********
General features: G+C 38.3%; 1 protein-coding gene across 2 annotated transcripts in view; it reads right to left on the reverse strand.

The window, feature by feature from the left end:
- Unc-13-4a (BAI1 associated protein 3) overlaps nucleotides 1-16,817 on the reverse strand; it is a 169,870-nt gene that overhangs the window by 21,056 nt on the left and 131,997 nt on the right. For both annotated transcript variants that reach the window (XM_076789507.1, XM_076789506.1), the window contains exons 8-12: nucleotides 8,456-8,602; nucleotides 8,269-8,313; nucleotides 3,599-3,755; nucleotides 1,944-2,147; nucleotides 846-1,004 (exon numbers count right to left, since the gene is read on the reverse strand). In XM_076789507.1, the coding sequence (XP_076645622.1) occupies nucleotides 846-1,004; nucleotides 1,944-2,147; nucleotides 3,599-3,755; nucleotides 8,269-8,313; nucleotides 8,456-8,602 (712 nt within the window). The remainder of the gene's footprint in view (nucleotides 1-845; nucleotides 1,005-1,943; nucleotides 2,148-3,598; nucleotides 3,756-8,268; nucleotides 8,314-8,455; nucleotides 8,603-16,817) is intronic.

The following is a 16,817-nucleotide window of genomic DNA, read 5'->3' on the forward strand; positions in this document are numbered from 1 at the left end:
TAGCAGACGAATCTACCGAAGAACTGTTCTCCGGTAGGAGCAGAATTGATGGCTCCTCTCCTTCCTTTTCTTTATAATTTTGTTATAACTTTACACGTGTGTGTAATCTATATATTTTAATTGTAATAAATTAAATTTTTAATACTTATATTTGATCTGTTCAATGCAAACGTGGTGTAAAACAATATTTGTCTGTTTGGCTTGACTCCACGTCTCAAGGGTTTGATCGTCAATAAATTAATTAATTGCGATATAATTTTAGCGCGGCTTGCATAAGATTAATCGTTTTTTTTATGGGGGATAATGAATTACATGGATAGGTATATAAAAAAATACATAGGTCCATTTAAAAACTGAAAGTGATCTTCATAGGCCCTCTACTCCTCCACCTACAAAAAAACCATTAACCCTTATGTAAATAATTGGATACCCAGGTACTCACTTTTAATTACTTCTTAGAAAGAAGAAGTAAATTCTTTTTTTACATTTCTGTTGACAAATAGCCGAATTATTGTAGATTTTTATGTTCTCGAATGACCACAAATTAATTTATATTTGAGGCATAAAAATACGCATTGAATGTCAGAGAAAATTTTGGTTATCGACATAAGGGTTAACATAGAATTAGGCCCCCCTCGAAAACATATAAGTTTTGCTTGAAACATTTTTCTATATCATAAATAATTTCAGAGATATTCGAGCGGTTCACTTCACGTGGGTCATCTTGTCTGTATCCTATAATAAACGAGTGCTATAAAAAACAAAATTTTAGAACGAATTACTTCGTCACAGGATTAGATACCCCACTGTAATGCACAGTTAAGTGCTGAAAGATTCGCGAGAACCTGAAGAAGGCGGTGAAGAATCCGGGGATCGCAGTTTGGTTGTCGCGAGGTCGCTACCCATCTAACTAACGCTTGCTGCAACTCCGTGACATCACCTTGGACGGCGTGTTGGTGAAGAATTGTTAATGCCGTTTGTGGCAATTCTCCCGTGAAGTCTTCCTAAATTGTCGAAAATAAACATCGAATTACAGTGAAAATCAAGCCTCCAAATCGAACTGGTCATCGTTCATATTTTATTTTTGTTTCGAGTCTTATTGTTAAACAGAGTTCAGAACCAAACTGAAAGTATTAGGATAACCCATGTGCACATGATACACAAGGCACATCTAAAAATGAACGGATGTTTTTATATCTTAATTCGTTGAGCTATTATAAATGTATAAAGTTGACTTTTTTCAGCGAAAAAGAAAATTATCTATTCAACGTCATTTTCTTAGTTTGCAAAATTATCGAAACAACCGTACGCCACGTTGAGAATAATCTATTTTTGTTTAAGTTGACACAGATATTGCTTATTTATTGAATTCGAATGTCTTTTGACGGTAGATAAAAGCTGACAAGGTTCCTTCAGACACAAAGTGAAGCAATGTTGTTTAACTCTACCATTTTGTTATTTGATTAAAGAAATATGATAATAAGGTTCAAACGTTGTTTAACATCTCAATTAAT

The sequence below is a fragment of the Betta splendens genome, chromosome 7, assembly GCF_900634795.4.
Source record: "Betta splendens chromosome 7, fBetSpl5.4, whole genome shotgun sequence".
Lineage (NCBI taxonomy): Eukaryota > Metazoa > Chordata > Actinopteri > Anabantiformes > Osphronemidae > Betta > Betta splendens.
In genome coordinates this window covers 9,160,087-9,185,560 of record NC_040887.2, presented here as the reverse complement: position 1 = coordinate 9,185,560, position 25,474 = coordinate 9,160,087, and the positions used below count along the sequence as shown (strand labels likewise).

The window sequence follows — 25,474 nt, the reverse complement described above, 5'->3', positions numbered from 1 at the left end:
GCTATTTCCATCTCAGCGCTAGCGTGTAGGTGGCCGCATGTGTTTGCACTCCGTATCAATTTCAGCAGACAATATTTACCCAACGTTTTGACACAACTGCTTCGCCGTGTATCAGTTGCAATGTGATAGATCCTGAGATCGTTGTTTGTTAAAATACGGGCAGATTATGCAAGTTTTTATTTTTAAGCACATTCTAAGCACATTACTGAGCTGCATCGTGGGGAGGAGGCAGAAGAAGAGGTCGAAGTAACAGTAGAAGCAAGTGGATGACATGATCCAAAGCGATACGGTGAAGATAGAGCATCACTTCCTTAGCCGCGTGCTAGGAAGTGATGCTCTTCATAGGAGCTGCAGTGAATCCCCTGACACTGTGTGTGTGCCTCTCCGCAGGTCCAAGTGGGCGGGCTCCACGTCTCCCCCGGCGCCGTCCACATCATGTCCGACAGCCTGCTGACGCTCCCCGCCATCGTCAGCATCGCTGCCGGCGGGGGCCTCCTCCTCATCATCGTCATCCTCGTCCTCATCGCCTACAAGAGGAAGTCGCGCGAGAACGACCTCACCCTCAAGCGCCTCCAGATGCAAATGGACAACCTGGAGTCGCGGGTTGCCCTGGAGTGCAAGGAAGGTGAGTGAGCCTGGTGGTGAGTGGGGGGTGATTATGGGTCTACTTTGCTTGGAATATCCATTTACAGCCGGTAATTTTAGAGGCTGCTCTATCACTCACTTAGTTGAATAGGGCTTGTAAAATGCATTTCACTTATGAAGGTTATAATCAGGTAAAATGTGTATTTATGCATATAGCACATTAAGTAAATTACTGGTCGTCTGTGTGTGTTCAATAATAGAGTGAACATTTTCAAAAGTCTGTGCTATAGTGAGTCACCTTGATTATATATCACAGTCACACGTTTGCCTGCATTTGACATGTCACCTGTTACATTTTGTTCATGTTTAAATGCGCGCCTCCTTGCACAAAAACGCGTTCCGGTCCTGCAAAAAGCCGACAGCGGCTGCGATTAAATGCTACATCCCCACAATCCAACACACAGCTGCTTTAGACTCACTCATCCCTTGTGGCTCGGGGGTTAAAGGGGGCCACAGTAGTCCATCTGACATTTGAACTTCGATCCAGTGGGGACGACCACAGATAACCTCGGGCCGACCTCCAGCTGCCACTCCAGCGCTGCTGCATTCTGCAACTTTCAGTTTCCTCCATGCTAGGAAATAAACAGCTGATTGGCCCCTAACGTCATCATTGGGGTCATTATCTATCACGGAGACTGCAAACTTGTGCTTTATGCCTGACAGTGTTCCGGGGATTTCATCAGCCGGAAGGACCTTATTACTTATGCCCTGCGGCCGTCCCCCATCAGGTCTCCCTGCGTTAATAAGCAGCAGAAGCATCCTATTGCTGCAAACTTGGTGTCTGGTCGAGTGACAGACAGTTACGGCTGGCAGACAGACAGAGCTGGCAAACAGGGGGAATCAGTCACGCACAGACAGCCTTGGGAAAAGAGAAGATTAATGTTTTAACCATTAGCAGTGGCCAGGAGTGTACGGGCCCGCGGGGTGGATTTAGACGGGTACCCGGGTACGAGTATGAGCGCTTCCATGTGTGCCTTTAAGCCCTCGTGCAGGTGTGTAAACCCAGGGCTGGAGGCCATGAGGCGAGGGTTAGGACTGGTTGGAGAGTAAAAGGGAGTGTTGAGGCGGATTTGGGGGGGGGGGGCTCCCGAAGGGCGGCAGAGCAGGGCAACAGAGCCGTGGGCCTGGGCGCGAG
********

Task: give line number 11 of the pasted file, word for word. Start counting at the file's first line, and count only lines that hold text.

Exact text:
GCTATTTCCATCTCAGCGCTAGCGTGTAGGTGGCCGCATGTGTTTGCACTCCGTATCAATTTCAGCAGACAATATTTACCCAACGTTTTGACACAACTGCTTCGCCGTGTATCAGTTGCAATGTGATAGATCCTGAGATCGTTGTTTGTTAAAATACGGGCAGATTATGCAAGTTTTTATTTTTAAGCACATTCTAAGCACATTACTGAGCTGCATCGTGGGGAGGAGGCAGAAGAAGAGGTCGAAGTAACAGTAGAAGCAAGTGGATGACATGATCCAAAGCGATACGGTGAAGATAGAGCATCACTTCCTTAGCCGCGTGCTAGGAAGTGATGCTCTTCATAGGAGCTGCAGTGAATCCCCTGACACTGTGTGTGTGCCTCTCCGCAGGTCCAAGTGGGCGGGCTCCACGTCTCCCCCGGCGCCGTCCACATCATGTCCGACAGCCTGCTGACGCTCCCCGCCATCGTCAGCATCGCTGCCGGCGGGGGCCTCCTCCTCATCATCGTCATCCTCGTCCTCATCGCCTACAAGAGGAAGTCGCGCGAGAACGACCTCACCCTCAAGCGCCTCCAGATGCAAATGGACAACCTGGAGTCGCGGGTTGCCCTGGAGTGCAAGGAAGGTGAGTGAGCCTGGTGGTGAGTGGGGGGTGATTATGGGTCTACTTTGCTTGGAATATCCATTTACAGCCGGTAATTTTAGAGGCTGCTCTATCACTCACTTAGTTGAATAGGGCTTGTAAAATGCATTTCACTTATGAAGGTTATAATCAGGTAAAATGTGTATTTATGCATATAGCACATTAAGTAAATTACTGGTCGTCTGTGTGTGTTCAATAATAGAGTGAACATTTTCAAAAGTCTGTGCTATAGTGAGTCACCTTGATTATATATCACAGTCACACGTTTGCCTGCATTTGACATGTCACCTGTTACATTTTGTTCATGTTTAAATGCGCGCCTCCTTGCACAAAAACGCGTTCCGGTCCTGCAAAAAGCCGACAGCGGCTGCGATTAAATGCTACATCCCCACAATCCAACACACAGCTGCTTTAGACTCACTCATCCCTTGTGGCTCGGGGGTTAAAGGGGGCCACAGTAGTCCATCTGACATTTGAACTTCGATCCAGTGGGGACGACCACAGATAACCTCGGGCCGACCTCCAGCTGCCACTCCAGCGCTGCTGCATTCTGCAACTTTCAGTTTCCTCCATGCTAGGAAATAAACAGCTGATTGGCCCCTAACGTCATCATTGGGGTCATTATCTATCACGGAGACTGCAAACTTGTGCTTTATGCCTGACAGTGTTCCGGGGATTTCATCAGCCGGAAGGACCTTATTACTTATGCCCTGCGGCCGTCCCCCATCAGGTCTCCCTGCGTTAATAAGCAGCAGAAGCATCCTATTGCTGCAAACTTGGTGTCTGGTCGAGTGACAGACAGTTACGGCTGGCAGACAGACAGAGCTGGCAAACAGGGGGAATCAGTCACGCACAGACAGCCTTGGGAAAAGAGAAGATTAATGTTTTAACCATTAGCAGTGGCCAGGAGTGTACGGGCCCGCGGGGTGGATTTAGACGGGTACCCGGGTACGAGTATGAGCGCTTCCATGTGTGCCTTTAAGCCCTCGTGCAGGTGTGTAAACCCAGGGCTGGAGGCCATGAGGCGAGGGTTAGGACTGGTTGGAGAGTAAAAGGGAGTGTTGAGGCGGATTTGGGGGGGGGGGGCTCCCGAAGGGCGGCAGAGCAGGGCAACAGAGCCGTGGGCCTGGGCGCGAG